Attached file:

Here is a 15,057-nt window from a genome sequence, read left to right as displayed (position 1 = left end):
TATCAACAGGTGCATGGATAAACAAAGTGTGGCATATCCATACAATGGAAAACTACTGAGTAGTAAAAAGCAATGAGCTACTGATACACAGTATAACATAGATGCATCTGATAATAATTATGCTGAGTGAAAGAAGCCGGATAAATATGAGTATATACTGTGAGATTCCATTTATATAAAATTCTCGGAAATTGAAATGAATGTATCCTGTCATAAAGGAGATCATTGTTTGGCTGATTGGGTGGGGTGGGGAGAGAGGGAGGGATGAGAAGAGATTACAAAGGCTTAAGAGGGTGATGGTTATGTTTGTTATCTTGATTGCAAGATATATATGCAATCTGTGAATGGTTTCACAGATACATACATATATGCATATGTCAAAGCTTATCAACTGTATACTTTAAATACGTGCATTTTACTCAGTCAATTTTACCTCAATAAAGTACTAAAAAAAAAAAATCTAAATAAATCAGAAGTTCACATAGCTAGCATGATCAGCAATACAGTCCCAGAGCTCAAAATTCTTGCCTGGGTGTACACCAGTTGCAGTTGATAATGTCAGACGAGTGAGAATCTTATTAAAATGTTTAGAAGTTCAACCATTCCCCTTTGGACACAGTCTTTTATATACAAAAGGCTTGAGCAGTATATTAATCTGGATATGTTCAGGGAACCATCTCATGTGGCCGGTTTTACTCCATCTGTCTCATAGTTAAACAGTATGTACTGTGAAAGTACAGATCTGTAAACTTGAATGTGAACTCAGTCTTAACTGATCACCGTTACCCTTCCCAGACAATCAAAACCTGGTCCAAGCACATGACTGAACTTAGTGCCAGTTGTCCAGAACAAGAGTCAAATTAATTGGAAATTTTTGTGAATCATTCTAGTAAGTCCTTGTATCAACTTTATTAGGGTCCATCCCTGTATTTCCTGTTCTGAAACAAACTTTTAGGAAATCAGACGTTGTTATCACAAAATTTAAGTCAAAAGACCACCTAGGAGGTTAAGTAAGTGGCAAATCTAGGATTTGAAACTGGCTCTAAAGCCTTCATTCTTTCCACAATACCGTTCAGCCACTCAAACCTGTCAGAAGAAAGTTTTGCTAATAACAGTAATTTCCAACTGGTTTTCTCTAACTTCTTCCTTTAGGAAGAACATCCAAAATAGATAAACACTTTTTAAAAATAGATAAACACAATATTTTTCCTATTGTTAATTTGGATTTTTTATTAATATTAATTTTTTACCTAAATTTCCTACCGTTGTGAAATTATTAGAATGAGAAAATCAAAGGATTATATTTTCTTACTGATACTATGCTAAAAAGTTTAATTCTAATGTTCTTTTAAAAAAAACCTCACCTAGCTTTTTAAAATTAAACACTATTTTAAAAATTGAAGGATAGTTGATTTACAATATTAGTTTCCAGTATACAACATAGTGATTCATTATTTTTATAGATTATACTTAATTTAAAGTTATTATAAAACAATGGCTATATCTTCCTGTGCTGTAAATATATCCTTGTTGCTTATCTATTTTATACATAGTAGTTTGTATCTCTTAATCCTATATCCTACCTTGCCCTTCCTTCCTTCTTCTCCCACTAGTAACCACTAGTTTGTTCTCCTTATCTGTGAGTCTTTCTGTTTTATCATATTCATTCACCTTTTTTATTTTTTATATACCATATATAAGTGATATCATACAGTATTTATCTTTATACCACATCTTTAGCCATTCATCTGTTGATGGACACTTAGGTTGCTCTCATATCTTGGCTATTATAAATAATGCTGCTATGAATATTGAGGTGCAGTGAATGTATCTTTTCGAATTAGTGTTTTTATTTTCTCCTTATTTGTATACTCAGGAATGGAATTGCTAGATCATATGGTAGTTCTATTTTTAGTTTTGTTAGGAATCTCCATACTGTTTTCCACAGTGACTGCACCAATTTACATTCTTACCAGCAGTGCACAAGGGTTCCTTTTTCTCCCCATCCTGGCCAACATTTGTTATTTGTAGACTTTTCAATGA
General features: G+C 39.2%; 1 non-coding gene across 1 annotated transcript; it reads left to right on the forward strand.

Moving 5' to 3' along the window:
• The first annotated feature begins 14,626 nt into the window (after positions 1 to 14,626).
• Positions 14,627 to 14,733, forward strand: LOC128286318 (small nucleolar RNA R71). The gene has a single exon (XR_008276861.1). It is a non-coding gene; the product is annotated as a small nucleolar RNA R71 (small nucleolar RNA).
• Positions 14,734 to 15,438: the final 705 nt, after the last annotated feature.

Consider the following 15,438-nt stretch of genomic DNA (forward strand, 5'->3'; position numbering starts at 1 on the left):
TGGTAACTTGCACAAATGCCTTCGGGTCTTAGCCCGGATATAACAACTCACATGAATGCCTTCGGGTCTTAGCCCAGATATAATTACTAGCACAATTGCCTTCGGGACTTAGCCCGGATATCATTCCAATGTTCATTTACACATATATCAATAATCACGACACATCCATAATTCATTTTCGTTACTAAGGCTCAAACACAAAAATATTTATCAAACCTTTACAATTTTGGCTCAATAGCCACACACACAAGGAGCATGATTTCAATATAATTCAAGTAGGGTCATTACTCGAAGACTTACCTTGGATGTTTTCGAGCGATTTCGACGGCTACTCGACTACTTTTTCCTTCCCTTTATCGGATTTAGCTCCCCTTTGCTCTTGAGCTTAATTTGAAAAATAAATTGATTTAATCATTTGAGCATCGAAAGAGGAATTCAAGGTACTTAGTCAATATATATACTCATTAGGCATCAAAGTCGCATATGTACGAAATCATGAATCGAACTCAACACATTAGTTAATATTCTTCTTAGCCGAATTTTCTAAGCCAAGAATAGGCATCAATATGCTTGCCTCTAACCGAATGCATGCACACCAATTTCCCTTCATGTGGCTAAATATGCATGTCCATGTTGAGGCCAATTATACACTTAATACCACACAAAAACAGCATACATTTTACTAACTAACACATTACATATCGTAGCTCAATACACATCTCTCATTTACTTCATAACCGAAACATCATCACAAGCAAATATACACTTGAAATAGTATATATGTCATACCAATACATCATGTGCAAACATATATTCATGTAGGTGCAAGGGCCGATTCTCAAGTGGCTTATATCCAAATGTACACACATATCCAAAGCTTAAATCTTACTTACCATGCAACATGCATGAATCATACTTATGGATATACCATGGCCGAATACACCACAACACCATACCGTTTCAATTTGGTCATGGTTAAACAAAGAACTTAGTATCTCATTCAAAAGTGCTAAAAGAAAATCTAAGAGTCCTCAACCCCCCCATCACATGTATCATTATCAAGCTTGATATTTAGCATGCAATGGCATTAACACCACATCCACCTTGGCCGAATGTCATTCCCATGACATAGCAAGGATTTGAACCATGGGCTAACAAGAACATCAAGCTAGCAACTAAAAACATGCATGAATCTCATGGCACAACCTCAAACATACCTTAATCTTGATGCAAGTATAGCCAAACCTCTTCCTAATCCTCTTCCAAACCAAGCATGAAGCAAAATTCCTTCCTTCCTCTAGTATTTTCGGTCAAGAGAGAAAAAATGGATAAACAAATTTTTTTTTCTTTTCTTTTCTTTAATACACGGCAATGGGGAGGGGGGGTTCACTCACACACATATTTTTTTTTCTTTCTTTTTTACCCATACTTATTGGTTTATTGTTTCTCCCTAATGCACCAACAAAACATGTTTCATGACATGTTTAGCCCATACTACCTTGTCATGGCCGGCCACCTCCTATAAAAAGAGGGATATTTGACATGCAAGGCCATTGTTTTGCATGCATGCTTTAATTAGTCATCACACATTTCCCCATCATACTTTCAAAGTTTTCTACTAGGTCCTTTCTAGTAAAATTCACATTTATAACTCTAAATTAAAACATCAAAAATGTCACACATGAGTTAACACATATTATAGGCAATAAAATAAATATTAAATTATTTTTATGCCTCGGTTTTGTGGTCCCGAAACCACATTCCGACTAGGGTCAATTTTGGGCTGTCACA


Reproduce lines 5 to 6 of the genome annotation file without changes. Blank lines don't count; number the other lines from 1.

• The first annotated feature begins 14,626 nt into the window (after positions 1 to 14,626).
• Positions 14,627 to 14,733, forward strand: LOC128286318 (small nucleolar RNA R71). The gene has a single exon (XR_008276861.1). It is a non-coding gene; the product is annotated as a small nucleolar RNA R71 (small nucleolar RNA).